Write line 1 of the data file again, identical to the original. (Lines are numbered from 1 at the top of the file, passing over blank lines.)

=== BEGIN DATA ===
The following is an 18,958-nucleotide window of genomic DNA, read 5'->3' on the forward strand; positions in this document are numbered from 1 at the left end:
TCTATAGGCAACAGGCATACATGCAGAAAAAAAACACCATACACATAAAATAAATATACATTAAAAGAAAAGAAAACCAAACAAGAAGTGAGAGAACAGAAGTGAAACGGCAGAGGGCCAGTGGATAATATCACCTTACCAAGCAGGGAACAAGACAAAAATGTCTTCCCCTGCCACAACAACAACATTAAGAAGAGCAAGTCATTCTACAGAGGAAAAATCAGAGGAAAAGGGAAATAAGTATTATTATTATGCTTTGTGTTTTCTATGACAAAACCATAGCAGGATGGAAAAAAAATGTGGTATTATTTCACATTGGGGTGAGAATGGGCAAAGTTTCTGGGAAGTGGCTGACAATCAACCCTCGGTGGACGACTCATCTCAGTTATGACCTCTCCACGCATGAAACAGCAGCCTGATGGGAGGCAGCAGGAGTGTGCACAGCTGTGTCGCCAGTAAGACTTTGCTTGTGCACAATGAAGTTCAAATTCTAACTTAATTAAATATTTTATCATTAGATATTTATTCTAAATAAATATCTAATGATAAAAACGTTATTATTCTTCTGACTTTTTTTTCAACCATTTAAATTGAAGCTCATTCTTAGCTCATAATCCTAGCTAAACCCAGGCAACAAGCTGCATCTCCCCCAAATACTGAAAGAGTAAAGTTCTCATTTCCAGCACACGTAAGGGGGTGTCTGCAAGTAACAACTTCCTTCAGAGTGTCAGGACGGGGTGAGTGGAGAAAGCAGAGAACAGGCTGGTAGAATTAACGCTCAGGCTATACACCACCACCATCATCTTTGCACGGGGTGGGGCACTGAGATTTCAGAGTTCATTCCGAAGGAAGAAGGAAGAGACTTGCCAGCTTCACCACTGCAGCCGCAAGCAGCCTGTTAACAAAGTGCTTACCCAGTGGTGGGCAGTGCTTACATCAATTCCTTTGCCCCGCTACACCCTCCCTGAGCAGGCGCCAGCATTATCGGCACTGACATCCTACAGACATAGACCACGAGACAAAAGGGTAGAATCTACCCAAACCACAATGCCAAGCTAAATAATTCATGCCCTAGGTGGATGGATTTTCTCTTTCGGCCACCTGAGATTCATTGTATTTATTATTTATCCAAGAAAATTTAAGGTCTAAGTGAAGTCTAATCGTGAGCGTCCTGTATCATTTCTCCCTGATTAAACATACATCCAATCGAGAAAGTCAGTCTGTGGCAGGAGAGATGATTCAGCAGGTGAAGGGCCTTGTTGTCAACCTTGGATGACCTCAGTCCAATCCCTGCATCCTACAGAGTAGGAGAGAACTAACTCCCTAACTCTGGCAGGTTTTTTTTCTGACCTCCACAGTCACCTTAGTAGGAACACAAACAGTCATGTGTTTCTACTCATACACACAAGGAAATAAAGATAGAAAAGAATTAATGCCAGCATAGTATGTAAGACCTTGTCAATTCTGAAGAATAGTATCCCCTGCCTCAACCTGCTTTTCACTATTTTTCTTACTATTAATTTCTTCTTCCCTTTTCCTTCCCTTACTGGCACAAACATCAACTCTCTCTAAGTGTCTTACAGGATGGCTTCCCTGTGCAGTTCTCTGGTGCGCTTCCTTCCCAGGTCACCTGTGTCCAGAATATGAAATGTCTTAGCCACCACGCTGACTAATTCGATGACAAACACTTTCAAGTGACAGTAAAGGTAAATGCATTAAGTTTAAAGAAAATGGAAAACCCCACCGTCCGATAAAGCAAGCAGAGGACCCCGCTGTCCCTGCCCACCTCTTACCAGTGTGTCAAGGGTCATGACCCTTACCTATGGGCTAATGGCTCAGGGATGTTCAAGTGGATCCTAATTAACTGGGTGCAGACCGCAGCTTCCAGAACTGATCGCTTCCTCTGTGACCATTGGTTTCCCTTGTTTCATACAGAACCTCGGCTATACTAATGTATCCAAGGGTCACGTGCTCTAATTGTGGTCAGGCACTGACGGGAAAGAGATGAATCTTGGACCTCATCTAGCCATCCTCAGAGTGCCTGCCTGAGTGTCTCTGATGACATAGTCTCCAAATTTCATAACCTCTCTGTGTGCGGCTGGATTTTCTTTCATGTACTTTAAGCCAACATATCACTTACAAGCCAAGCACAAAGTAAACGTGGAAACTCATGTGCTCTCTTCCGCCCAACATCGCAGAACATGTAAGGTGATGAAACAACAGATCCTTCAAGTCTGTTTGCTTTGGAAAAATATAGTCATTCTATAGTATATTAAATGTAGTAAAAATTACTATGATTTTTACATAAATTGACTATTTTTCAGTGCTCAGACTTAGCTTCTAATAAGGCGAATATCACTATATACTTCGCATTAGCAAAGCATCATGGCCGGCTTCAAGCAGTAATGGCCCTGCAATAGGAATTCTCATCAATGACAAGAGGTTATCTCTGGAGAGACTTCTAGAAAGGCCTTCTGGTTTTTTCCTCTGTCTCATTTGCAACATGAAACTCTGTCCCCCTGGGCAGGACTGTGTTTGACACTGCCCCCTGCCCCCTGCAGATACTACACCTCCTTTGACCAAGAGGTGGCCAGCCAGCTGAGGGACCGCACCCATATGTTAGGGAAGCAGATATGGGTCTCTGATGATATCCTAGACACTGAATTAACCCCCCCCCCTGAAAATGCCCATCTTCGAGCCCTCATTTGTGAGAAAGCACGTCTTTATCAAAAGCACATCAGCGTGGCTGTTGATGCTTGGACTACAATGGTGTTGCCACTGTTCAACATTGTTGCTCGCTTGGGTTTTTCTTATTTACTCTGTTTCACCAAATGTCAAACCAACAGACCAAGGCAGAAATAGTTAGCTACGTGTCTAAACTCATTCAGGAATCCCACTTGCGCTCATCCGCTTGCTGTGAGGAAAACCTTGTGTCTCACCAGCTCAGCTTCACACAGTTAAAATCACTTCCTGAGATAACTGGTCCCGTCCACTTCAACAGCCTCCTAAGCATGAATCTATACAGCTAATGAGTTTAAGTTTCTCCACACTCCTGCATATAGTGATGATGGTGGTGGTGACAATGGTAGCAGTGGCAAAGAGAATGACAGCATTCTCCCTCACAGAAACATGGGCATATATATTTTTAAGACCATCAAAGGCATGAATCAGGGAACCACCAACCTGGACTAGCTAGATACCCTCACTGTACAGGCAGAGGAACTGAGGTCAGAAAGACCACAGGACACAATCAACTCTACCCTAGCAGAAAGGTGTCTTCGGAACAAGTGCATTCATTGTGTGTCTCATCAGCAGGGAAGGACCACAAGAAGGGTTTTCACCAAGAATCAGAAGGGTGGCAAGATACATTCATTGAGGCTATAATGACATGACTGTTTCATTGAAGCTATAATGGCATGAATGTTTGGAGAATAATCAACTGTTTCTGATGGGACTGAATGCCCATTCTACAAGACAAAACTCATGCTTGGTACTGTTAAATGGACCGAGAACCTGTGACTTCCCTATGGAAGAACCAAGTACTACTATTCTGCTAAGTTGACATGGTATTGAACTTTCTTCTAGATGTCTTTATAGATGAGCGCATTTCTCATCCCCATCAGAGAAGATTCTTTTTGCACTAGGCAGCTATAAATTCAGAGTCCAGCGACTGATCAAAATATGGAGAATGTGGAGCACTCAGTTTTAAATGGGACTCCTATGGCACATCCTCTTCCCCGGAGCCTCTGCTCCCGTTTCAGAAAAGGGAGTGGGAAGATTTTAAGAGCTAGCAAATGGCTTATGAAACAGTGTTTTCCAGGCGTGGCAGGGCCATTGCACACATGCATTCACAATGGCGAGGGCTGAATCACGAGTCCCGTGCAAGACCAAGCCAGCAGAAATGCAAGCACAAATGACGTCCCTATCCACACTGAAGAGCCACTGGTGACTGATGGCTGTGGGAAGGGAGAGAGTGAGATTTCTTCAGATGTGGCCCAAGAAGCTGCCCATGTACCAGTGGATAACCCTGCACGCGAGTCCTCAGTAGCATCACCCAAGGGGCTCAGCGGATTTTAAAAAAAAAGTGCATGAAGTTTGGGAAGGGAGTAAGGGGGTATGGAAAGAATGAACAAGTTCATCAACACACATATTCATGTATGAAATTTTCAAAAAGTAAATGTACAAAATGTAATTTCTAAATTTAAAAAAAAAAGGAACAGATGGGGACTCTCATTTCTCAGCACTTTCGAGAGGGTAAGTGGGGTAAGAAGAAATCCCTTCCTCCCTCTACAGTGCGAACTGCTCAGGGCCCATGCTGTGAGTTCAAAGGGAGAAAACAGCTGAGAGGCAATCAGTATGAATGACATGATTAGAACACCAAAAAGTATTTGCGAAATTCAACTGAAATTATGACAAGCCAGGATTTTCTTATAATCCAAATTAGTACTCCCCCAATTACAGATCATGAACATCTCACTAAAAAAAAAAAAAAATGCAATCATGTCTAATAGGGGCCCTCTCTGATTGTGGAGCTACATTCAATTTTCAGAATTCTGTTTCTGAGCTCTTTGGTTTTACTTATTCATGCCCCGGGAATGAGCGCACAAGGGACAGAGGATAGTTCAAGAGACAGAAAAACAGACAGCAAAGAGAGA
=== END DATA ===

The following is an 18,958-nucleotide window of genomic DNA, read 5'->3' on the forward strand; positions in this document are numbered from 1 at the left end: